As part of a Republican controlled Congress, this measure can probably pass the Senate. But notice that it is a suspension without offsets. None of the money will be replenished from other sources. It will cause a deficit in funding - the kind of deficit that Republicans are supposed to be against. The kind of funding gap that ads to the national debt.

It is another ploy to undermine the structure of the ACA...and it looks like Democrats are going to allow it to happen.

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About Poor Medtronic And That 35% Tax Rate

Category: Erik Paulsen
Posted: 06/19/14 01:42, Edited: 06/19/14 23:12

by Dave Mindeman

Rep. Erik Paulsen has come out in defense of Medtronic's new Irish address as a simple response to a very "unfair" US tax code. A tax code that "forces" Medtronic to find offshore accounts to hide their profits and extort the country that has given them the economic system and environment to make all those profits.

All this uproar is over a corporate tax rate of 35% - which Paulsen is quick to point out is one of the highest in the world.

Except no corporate entity EVER pays 35%.

These convoluted statements from Paulsen and his cohorts about what the US gets in taxes from corporations is never the actual truth. Lobbyists for all these "maligned" corporations have set up so many deductions, and loopholes, and special privileges into the tax code that corporations pay much less than individual taxpayers.

The "effective" tax rate (or the amount actually paid) for Medtronic is 18% of profits. That's half the rate that Paulsen claims Medtronic is trying to escape from. Of course that is still more than the Irish corporate rate of 12.5% but Medtronic won't get an "effective" rate in Ireland - they will pay in full.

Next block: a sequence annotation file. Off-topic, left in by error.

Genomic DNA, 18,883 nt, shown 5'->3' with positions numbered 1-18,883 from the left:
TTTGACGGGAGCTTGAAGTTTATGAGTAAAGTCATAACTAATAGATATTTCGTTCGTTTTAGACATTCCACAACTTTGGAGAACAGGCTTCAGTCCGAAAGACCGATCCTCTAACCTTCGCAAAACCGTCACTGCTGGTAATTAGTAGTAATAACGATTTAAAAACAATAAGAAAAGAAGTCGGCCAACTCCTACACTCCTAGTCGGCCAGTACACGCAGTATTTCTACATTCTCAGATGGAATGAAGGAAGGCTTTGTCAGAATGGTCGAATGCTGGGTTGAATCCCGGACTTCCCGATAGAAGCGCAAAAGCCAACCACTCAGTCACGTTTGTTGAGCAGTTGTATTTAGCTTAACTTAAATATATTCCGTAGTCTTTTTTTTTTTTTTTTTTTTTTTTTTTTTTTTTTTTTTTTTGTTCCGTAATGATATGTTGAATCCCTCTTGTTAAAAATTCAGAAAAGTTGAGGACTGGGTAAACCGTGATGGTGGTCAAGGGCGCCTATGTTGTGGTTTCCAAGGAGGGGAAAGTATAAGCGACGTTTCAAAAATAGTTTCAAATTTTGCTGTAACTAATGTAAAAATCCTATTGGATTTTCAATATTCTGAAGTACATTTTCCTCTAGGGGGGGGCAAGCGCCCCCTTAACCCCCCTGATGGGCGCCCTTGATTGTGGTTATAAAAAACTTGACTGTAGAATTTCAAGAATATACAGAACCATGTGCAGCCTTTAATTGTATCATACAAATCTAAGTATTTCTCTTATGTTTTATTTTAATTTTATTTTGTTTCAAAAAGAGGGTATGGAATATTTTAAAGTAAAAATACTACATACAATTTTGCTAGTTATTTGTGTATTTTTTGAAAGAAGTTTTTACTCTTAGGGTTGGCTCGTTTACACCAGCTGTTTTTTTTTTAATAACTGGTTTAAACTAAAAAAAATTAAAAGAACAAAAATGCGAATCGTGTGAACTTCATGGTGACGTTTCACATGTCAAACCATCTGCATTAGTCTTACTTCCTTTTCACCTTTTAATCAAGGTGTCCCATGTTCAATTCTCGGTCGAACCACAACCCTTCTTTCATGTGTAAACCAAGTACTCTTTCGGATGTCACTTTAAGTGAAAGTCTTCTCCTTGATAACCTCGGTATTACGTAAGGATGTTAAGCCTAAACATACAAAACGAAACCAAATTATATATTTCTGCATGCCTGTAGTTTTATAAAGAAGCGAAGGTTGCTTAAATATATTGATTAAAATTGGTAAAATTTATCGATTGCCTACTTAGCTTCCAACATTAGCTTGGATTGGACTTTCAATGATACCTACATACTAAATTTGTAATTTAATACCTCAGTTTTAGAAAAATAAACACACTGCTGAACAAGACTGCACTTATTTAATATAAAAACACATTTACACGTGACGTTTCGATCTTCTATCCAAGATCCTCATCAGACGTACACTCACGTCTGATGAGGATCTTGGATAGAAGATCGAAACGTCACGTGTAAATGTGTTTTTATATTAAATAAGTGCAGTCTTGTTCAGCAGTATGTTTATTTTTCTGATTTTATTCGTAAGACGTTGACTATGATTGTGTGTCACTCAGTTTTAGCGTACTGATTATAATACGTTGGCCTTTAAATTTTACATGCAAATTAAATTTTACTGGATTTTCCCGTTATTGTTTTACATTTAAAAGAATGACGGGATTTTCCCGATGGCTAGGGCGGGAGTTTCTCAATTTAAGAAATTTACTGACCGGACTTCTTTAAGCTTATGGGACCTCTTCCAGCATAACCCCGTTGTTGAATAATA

USA Today reported an analysis in February of 2014 of corporate tax....

A surprising number of companies in the Standard & Poor's 500, 57, have found ways to pay effective tax rates of zero, according to a USA TODAY analysis of data from S&P Capital IQ.

Verizon paid ZERO. Metlife paid ZERO. Seagate paid ZERO. And News Corp (owner of Fox) paid ZERO.

And when we get into these tax discussions on the poor overtaxed corporation, we get these faux calls for overhauling the tax code. The fact is these corporations have paid good lobbyist money to get all of these tax loopholes in place. They don't want a simpler tax code - they want it to be as complicated and unreadable as possible.

Because that's the way they wrote it.

Republicans can talk a lot of about the "unfair" tax code, but the only ones it is unfair to is John Q. Public who makes up the difference when Exxon pays ZERO on their profits. And I guarantee you that the Republican talk is just that - TALK! Because they won't change anything about the US tax code unless the corporate lawyers give them the changes in writing.